Change the way you look at things, and the things you look at change – Wayne W Dyer
Adapt and Evolve, Adapt and Survive – both are well-known mantras. Both can be applied literally as essential to the continuance of Life on the planet. They can also be applied in a more metaphorical sense to survival in economics, politics, the world of work and in daily life in general. And a willingness to adapt also has a positive relevance to art, to its makers and its consumers.
For human beings, the capacity to adapt contains within it flexibility of thought and attitude, as well as elements of imaginative, lateral and original thinking, a degree of faith and optimism and a willingness to try and to persevere. It also has a lot in common with resilience.
As far as writers are concerned, adaptability is essential. It’s essential in their approach to the creative process and it’s essential in their attitude to the finished product.
For me, as a writer, the dream scenario is to have one of my books picked up for adaptation to television or cinema screen. A flight to London to meet the head of BBC drama, or maybe even to Hollywood to chat to Spielberg. Ahh...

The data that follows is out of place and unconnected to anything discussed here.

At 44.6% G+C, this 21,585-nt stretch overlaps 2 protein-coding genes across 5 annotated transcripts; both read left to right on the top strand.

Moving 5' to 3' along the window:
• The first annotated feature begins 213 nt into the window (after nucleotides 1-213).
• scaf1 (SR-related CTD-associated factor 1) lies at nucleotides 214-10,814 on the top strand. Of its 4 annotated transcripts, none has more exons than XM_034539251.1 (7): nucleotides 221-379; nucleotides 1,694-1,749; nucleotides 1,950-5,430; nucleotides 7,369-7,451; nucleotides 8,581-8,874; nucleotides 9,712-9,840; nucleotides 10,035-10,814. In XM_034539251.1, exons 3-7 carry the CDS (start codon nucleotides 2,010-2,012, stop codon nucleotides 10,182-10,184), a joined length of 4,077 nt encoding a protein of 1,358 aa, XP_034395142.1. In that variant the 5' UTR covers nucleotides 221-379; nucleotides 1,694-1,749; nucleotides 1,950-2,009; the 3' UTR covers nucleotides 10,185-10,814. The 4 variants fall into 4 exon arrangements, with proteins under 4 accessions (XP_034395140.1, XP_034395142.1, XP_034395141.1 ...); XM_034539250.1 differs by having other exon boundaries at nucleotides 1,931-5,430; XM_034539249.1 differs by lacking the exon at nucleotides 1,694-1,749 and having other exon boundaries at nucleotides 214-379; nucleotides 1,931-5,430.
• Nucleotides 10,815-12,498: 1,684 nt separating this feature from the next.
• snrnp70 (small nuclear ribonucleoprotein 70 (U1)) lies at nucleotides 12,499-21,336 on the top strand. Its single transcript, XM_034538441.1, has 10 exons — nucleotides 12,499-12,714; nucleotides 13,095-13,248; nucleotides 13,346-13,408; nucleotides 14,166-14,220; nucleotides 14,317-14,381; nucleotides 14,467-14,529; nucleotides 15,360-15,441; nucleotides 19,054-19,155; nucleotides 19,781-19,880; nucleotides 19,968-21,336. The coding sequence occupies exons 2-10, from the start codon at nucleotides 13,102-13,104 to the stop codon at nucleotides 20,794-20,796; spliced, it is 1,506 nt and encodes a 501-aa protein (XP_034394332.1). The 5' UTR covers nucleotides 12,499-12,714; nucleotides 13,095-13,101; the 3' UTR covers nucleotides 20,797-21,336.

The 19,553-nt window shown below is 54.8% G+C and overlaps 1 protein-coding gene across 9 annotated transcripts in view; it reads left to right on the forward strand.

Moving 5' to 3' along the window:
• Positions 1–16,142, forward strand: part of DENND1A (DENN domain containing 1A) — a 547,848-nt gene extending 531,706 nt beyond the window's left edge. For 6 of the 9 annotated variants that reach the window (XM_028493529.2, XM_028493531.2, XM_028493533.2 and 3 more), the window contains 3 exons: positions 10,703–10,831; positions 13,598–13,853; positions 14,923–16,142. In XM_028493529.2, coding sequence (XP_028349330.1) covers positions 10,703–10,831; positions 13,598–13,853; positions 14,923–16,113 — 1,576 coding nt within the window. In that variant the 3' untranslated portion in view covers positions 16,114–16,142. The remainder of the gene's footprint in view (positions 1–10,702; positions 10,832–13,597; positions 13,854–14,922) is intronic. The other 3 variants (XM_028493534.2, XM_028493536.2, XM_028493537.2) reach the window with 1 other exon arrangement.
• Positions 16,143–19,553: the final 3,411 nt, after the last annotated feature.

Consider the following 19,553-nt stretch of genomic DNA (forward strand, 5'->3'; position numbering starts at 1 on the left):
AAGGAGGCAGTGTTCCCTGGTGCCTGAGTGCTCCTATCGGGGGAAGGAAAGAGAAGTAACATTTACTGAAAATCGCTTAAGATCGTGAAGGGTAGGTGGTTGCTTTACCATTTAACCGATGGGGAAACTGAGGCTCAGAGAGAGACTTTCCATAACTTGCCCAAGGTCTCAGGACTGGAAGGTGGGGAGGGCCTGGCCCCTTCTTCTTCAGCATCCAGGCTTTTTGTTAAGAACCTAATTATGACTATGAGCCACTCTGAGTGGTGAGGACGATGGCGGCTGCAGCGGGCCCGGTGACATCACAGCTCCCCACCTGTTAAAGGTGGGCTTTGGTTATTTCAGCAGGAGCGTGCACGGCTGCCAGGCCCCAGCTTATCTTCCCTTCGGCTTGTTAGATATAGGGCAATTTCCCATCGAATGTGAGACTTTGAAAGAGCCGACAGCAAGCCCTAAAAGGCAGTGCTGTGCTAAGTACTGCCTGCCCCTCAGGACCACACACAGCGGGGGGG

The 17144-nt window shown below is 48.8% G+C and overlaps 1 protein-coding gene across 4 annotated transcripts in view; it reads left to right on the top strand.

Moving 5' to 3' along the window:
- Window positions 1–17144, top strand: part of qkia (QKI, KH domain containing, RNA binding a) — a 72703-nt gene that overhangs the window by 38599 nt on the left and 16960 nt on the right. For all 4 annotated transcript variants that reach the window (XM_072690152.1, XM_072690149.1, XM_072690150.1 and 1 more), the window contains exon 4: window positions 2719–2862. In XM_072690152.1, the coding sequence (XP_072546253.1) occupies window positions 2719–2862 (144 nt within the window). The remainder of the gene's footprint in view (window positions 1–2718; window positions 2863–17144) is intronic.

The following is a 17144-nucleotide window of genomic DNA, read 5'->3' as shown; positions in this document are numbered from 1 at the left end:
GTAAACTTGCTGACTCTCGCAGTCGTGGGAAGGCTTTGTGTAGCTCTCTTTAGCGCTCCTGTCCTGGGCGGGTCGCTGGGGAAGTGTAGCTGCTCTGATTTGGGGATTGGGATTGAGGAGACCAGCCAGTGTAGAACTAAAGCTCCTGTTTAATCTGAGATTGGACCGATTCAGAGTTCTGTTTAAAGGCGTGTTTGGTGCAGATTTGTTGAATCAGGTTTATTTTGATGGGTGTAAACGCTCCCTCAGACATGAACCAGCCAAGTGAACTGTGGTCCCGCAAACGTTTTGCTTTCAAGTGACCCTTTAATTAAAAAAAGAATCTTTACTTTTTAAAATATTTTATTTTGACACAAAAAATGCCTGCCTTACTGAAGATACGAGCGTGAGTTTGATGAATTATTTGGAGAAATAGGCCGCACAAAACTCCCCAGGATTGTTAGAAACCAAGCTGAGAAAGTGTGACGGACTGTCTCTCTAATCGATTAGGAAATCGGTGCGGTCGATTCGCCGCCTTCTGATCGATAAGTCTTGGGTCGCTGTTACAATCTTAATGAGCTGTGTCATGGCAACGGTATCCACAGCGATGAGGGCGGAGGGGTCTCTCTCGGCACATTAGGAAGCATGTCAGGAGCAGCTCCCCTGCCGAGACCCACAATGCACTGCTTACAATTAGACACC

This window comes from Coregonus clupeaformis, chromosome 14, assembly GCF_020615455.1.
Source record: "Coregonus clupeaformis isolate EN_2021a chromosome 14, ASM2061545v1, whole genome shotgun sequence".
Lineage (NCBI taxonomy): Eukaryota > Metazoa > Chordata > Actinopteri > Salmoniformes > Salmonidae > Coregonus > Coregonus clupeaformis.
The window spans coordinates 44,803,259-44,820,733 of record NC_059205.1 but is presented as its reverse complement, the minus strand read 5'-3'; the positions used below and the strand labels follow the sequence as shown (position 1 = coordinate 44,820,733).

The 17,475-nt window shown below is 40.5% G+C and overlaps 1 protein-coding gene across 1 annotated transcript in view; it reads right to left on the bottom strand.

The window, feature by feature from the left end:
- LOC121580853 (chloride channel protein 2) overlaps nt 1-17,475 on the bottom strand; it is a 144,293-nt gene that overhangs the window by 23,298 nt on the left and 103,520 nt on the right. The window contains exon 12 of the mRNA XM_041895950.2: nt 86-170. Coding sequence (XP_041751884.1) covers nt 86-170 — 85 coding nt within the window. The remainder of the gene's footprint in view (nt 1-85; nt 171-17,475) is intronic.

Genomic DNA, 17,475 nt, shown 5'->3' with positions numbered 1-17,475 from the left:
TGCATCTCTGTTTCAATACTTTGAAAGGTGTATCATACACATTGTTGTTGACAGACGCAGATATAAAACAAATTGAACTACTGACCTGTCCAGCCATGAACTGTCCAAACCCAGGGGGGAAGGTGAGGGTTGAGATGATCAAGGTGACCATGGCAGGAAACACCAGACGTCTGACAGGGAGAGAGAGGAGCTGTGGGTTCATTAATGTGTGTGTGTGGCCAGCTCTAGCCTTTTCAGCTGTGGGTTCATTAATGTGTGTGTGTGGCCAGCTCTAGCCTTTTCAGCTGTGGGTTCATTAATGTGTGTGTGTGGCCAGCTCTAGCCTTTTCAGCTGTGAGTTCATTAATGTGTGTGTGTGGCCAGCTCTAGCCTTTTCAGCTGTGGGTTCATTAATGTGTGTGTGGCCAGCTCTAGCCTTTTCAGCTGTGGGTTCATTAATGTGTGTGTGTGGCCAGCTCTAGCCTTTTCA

A dream for me, but a reality for more successful authors; authors such as Markus Zusak whose international bestseller, The Book Thief, has just been made into a film. In a recent interview in the Scotsman newspaper (with journalist Clare Black www.scotsman.com ) Zusak spoke of how pleased he was to see how well the young actress playing Liesel his protagonist captured the spirit of Liesel and how she translated it directly to the screen. But he also seemed a bit bemused by the process of seeing his work adapted for the big screen. He played no part in the creation of the screenplay and he says although there were times when the process was exciting, there were also times when it was daunting too.
For a writer, having your work adapted to another medium must indeed be both thrilling and difficult. You have to trust your ‘baby’ to someone else, to someone you’ve never met and who will do unknown things to it, most likely change it in ways you could never have foreseen. For better or worse it will be an emotional experience.